Data on what people actually do, how they engage with your organisation’s website and campaigns, how often they open the organisation’s emails or attend an event, provide insights known as behavioural data, which is a key pillar for impact reporting. Collect data from your organisation’s blogs, social media accounts, as well as news services, and all your external communications collateral to monitor links that people tend to click. Explore click-through rates on your organisation’s websites and social media accounts. From there, you can put together a richer understanding of audiences, which allows you to report to funders on how your audiences interact with your organisation’s work.
Maximise this information to create a cohesive client journey across mobile, web and other platforms to keep users active and engaged, and build positive interactions at every touchpoint.
- Leverage data advocates, and build a culture of data literacy
All not-for-profit organisations that collect data on their services or campaigns are engaging in some form of monitoring and evaluation. Yet data is often not well-understood and prone to misinterpretation and misrepresentation. It is also confronted by inertia and resistance in an age of data explosion where there is information fatigue, as well as in a culture where data is viewed as reductionist in nature.
Through the right use of data, organisations can: review the impact of the service/campaign against their goals, and improve service delivery; create a learning culture; build trust and credibility with beneficiaries, funders, policy makers and supporters; and build an impressive case for more funding.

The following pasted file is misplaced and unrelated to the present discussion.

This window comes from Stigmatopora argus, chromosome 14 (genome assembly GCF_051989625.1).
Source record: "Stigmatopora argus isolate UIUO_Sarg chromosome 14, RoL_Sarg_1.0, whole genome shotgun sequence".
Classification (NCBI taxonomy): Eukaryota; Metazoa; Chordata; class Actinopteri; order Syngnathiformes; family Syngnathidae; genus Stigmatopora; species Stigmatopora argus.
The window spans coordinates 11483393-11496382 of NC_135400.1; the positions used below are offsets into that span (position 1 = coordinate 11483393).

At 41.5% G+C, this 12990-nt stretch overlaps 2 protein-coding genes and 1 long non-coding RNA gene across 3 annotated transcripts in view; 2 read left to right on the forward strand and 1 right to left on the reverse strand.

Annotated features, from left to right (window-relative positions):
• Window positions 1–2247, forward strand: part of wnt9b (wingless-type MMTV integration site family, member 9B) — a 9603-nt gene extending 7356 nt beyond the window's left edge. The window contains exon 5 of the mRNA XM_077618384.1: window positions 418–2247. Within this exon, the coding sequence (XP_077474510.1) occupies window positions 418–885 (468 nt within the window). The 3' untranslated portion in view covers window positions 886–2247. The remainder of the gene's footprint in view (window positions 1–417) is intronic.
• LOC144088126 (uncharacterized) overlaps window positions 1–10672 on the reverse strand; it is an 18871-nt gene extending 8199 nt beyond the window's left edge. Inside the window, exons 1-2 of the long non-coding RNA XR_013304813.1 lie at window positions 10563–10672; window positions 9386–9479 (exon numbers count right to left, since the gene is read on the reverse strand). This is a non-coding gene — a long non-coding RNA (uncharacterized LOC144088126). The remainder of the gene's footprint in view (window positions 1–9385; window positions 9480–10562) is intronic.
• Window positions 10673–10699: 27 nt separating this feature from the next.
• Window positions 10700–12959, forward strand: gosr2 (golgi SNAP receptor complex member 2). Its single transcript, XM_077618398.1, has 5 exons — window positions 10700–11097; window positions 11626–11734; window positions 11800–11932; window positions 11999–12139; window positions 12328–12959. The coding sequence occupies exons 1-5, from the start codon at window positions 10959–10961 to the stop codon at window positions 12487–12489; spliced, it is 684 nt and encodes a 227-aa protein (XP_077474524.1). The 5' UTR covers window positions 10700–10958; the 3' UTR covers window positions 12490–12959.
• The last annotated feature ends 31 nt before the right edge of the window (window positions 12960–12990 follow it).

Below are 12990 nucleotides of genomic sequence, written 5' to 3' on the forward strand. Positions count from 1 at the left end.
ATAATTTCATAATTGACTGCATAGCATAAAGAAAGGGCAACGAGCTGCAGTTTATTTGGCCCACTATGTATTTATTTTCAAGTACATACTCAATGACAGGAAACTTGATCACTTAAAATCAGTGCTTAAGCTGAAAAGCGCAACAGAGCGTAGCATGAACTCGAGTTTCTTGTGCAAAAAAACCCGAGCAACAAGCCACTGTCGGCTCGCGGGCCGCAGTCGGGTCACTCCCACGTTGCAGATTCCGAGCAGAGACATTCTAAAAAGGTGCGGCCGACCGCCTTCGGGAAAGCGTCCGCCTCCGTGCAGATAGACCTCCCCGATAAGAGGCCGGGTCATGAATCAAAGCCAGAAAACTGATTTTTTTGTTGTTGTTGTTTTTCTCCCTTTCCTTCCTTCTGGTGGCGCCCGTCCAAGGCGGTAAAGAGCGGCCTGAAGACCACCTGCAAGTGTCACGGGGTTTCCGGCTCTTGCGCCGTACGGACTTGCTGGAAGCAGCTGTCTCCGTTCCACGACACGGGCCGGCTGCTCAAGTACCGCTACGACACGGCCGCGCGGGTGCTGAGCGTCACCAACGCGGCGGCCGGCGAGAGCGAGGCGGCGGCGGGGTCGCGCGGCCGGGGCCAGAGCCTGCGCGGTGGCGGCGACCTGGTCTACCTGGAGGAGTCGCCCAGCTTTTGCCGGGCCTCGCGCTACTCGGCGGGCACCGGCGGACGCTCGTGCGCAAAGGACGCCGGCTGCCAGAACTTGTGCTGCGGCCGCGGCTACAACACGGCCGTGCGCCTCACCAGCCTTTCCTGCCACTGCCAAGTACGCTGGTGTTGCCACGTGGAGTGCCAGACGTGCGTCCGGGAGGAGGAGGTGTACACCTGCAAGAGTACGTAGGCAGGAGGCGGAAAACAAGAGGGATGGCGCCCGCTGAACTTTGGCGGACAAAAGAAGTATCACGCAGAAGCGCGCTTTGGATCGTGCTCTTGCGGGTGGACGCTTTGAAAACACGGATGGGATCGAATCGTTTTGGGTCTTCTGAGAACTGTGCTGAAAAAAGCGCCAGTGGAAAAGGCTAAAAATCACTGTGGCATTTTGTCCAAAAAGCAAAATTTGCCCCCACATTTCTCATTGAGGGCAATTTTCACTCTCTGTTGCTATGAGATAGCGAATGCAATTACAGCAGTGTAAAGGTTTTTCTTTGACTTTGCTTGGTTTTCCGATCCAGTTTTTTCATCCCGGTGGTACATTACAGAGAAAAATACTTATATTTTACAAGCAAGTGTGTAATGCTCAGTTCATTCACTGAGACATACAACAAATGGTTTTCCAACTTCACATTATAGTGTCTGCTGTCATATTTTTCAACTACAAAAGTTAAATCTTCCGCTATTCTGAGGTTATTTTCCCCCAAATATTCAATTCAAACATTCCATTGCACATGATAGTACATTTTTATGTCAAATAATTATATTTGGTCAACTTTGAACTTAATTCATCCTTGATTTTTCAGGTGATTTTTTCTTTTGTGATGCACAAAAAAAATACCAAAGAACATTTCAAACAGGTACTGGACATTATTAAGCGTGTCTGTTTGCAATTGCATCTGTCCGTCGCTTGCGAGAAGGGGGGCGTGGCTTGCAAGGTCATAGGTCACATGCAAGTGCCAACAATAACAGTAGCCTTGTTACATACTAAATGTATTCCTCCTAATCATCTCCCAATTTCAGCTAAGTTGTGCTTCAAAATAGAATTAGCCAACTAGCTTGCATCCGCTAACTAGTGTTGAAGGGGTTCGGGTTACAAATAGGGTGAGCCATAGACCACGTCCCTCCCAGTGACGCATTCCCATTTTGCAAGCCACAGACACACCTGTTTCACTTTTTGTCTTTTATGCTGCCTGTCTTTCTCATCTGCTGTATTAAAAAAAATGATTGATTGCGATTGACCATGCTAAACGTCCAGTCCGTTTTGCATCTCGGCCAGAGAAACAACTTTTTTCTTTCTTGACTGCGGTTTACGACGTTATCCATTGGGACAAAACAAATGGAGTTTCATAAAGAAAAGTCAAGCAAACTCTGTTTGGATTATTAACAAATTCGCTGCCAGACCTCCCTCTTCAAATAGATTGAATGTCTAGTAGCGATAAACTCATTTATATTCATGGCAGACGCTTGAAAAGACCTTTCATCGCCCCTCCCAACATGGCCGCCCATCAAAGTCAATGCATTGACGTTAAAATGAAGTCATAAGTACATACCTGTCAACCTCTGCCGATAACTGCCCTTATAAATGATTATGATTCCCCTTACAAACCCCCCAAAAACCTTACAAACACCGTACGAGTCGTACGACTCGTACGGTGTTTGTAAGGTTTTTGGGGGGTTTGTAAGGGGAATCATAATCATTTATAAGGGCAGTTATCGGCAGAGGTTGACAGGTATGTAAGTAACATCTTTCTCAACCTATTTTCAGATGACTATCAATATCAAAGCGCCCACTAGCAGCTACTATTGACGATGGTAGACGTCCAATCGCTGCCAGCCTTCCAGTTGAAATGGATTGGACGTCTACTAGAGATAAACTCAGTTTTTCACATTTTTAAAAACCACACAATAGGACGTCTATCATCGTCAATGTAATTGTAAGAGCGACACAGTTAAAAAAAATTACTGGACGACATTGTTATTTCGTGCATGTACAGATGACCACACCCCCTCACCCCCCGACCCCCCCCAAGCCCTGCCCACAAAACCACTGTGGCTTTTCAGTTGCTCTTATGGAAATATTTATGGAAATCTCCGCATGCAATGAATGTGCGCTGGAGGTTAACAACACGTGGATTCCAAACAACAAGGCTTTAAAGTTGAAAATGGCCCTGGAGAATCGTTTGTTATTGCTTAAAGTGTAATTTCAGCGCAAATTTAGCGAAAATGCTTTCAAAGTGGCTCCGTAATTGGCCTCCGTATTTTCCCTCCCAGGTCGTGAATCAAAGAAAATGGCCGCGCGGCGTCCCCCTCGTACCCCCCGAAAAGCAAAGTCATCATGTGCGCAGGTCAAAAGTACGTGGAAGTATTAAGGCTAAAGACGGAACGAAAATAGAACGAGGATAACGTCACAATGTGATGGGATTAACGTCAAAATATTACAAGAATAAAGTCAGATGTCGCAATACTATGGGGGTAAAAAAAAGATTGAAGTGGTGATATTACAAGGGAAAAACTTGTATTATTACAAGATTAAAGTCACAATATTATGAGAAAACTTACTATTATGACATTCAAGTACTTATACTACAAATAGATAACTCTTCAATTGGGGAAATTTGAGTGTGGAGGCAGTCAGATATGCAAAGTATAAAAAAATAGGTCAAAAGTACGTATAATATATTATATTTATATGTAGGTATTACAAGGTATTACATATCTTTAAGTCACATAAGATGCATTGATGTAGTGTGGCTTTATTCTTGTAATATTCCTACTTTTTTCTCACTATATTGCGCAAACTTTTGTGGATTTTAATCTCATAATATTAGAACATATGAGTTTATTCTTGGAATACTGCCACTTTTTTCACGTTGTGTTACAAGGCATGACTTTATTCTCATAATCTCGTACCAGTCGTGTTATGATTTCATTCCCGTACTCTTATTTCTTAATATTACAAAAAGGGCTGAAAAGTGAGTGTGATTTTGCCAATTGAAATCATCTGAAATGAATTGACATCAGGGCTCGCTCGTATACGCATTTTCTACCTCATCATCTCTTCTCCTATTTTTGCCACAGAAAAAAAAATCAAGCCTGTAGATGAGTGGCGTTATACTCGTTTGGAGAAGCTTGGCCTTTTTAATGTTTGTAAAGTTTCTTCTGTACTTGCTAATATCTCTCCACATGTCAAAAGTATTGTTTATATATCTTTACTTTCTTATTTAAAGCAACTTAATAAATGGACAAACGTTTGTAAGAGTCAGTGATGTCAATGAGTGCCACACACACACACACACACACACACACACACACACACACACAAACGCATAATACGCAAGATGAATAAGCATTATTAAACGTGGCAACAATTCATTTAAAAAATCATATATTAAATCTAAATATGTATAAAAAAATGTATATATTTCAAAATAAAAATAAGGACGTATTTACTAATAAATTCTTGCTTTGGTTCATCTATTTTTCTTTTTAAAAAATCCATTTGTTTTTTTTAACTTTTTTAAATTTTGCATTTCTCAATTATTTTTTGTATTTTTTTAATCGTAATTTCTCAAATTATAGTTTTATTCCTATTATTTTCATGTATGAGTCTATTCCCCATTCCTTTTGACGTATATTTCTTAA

Do this by developing and supporting data advocates within the organisation so you can maximise outcomes by capturing data aligned with external reporting requirements and synthesising all data to provide relevant information to funding agencies.
The key to building a culture of data literacy in your organisation is to:
- develop a holistic organisation-wide data collection strategy;
- support staff in overcoming misconceptions or even fears;
- identify every opportunity to collect data about the organisation’s internal and external activities; and
- introduce best practices for data collection and reporting systems.
There is never a better time to be data-savvy about your organisation’s activities. Yielding meaningful data – over a period of time – can build a comprehensive view of your clients and community perception. It will also support you in reporting on how they engage with your services, campaigns and organisation. There is strength in numbers, and with time series for all the data you collect, your organisation’s impact on the community is going to be crystal clear.
If you are keen to learn more about using data to improve funding applications, or how I can help with your organisation’s data collection and reporting, please contact me at firstname.lastname@example.org or connect with me on LinkedIn.
About the author: Edmond Low is director and principal consultant at DQUBE Solutions. He has significant expertise in research data collection, dashboard reporting and business IT consulting. He works collaboratively with organisations to identify, analyse and develop solutions that are fit-for-purpose, and strives to capture data effectively, extract meaning and make a difference.